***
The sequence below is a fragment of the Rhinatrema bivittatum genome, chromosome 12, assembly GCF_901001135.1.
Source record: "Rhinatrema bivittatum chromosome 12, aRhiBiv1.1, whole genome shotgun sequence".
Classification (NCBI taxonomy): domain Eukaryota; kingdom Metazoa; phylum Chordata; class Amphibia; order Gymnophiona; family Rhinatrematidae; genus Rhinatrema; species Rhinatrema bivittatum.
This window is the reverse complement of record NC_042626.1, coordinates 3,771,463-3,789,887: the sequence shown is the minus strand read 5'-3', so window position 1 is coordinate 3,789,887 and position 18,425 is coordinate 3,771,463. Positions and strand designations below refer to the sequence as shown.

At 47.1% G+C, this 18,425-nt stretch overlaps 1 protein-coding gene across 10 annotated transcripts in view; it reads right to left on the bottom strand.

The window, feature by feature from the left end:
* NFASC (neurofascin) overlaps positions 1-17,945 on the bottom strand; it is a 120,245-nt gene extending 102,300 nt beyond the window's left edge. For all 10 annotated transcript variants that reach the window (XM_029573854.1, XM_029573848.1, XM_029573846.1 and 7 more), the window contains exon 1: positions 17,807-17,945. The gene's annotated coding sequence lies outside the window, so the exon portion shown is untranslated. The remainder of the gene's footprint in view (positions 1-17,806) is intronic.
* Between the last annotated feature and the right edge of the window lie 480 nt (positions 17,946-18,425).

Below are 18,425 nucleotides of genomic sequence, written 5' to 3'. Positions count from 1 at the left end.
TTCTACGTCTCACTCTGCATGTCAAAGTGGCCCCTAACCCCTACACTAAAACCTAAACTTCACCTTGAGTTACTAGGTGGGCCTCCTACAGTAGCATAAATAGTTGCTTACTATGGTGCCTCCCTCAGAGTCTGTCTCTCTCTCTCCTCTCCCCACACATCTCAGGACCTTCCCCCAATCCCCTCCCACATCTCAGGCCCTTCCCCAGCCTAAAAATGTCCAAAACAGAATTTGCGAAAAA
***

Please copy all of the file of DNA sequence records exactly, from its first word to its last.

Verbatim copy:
The sequence below is a fragment of the Rhinatrema bivittatum genome, chromosome 12, assembly GCF_901001135.1.
Source record: "Rhinatrema bivittatum chromosome 12, aRhiBiv1.1, whole genome shotgun sequence".
Classification (NCBI taxonomy): domain Eukaryota; kingdom Metazoa; phylum Chordata; class Amphibia; order Gymnophiona; family Rhinatrematidae; genus Rhinatrema; species Rhinatrema bivittatum.
This window is the reverse complement of record NC_042626.1, coordinates 3,771,463-3,789,887: the sequence shown is the minus strand read 5'-3', so window position 1 is coordinate 3,789,887 and position 18,425 is coordinate 3,771,463. Positions and strand designations below refer to the sequence as shown.

At 47.1% G+C, this 18,425-nt stretch overlaps 1 protein-coding gene across 10 annotated transcripts in view; it reads right to left on the bottom strand.

The window, feature by feature from the left end:
* NFASC (neurofascin) overlaps positions 1-17,945 on the bottom strand; it is a 120,245-nt gene extending 102,300 nt beyond the window's left edge. For all 10 annotated transcript variants that reach the window (XM_029573854.1, XM_029573848.1, XM_029573846.1 and 7 more), the window contains exon 1: positions 17,807-17,945. The gene's annotated coding sequence lies outside the window, so the exon portion shown is untranslated. The remainder of the gene's footprint in view (positions 1-17,806) is intronic.
* Between the last annotated feature and the right edge of the window lie 480 nt (positions 17,946-18,425).

Below are 18,425 nucleotides of genomic sequence, written 5' to 3'. Positions count from 1 at the left end.
TTCTACGTCTCACTCTGCATGTCAAAGTGGCCCCTAACCCCTACACTAAAACCTAAACTTCACCTTGAGTTACTAGGTGGGCCTCCTACAGTAGCATAAATAGTTGCTTACTATGGTGCCTCCCTCAGAGTCTGTCTCTCTCTCTCCTCTCCCCACACATCTCAGGACCTTCCCCCAATCCCCTCCCACATCTCAGGCCCTTCCCCAGCCTAAAAATGTCCAAAACAGAATTTGCGAAAAA